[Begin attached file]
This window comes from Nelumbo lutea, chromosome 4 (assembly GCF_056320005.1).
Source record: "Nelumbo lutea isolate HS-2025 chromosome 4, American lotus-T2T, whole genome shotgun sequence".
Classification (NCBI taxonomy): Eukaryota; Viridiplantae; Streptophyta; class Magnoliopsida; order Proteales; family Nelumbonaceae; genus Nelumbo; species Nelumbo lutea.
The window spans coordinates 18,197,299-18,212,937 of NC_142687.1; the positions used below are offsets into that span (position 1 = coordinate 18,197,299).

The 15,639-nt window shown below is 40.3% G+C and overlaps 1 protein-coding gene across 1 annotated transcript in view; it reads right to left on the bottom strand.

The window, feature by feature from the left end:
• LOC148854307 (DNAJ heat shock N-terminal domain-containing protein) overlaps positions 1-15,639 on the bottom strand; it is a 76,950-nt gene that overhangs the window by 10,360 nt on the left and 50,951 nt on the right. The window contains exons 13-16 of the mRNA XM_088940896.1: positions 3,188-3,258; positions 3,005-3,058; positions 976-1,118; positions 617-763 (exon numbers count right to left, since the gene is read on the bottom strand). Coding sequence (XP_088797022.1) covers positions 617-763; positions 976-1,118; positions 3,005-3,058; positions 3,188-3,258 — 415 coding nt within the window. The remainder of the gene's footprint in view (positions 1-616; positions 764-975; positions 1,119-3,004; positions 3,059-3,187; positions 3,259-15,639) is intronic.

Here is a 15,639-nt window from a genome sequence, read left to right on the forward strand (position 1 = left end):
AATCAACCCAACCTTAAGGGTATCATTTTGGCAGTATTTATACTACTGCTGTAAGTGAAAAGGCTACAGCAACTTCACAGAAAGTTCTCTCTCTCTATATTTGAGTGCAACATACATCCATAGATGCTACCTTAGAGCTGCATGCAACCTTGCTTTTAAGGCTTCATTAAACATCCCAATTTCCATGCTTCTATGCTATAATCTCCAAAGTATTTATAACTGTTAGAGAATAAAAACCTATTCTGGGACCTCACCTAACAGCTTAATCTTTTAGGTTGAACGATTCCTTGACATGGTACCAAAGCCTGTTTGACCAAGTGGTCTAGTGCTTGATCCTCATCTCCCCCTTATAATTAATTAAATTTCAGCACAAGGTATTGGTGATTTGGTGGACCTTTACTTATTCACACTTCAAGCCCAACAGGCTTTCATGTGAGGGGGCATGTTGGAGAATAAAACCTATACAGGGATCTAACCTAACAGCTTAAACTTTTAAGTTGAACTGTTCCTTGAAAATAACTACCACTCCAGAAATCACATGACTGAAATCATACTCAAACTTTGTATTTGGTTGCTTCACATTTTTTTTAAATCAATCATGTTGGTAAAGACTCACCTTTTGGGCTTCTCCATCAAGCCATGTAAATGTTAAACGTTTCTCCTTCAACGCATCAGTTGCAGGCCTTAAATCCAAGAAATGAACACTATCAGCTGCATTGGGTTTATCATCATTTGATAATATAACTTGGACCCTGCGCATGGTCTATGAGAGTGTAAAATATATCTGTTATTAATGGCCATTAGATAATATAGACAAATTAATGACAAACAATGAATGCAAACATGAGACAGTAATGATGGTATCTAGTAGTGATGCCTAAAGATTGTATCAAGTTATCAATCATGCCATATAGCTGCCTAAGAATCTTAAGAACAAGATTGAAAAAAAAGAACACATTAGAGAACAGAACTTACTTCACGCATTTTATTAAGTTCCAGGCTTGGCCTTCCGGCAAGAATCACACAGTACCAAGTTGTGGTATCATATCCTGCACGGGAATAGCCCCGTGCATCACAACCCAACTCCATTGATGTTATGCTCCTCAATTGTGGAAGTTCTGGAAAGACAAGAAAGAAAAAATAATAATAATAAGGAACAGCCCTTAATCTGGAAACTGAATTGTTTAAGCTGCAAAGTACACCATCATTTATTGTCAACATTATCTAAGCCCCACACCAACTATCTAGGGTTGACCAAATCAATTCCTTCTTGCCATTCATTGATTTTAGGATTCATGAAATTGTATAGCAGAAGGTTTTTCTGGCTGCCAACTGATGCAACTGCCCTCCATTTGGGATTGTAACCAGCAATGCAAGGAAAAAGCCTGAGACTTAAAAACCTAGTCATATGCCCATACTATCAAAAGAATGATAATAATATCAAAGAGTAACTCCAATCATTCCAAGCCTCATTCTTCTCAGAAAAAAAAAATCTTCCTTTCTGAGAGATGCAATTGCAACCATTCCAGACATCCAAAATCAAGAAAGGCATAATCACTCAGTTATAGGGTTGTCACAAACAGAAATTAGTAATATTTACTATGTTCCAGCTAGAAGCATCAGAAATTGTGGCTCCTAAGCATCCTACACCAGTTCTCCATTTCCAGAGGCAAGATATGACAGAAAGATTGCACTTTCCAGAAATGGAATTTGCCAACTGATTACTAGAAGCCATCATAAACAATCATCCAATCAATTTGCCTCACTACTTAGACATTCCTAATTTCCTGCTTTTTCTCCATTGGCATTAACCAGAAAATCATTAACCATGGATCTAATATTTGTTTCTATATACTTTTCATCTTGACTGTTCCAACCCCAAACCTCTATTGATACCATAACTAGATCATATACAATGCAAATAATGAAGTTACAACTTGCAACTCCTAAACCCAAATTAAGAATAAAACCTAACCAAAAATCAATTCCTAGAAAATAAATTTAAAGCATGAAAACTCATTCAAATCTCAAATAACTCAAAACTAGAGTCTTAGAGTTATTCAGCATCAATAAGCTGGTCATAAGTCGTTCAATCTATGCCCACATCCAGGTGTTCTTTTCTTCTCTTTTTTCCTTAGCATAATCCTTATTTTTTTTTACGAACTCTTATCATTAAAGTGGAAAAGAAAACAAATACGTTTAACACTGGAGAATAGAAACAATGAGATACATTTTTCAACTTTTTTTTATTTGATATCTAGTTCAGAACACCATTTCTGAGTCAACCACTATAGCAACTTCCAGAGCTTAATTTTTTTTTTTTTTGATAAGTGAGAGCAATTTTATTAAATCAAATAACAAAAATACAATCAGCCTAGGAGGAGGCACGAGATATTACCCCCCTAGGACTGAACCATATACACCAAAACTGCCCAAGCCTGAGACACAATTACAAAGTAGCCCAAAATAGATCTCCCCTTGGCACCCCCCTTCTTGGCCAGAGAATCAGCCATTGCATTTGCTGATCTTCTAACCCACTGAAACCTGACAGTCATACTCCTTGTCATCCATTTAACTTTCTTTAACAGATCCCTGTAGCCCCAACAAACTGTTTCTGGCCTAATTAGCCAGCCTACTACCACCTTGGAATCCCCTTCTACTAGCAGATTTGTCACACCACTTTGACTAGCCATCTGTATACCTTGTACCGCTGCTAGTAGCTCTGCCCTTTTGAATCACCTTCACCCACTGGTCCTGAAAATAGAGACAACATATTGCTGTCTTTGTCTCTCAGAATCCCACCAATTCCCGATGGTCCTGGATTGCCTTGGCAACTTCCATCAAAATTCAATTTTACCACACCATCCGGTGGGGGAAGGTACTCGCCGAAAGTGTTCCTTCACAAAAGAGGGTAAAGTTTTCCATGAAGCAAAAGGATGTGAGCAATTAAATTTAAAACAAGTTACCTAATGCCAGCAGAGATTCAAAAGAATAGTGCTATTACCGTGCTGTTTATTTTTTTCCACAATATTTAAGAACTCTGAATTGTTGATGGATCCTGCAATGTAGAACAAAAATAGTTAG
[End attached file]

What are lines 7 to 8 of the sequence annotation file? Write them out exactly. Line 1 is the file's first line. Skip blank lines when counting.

• LOC148854307 (DNAJ heat shock N-terminal domain-containing protein) overlaps positions 1-15,639 on the bottom strand; it is a 76,950-nt gene that overhangs the window by 10,360 nt on the left and 50,951 nt on the right. The window contains exons 13-16 of the mRNA XM_088940896.1: positions 3,188-3,258; positions 3,005-3,058; positions 976-1,118; positions 617-763 (exon numbers count right to left, since the gene is read on the bottom strand). Coding sequence (XP_088797022.1) covers positions 617-763; positions 976-1,118; positions 3,005-3,058; positions 3,188-3,258 — 415 coding nt within the window. The remainder of the gene's footprint in view (positions 1-616; positions 764-975; positions 1,119-3,004; positions 3,059-3,187; positions 3,259-15,639) is intronic.

Here is a 15,639-nt window from a genome sequence, read left to right on the forward strand (position 1 = left end):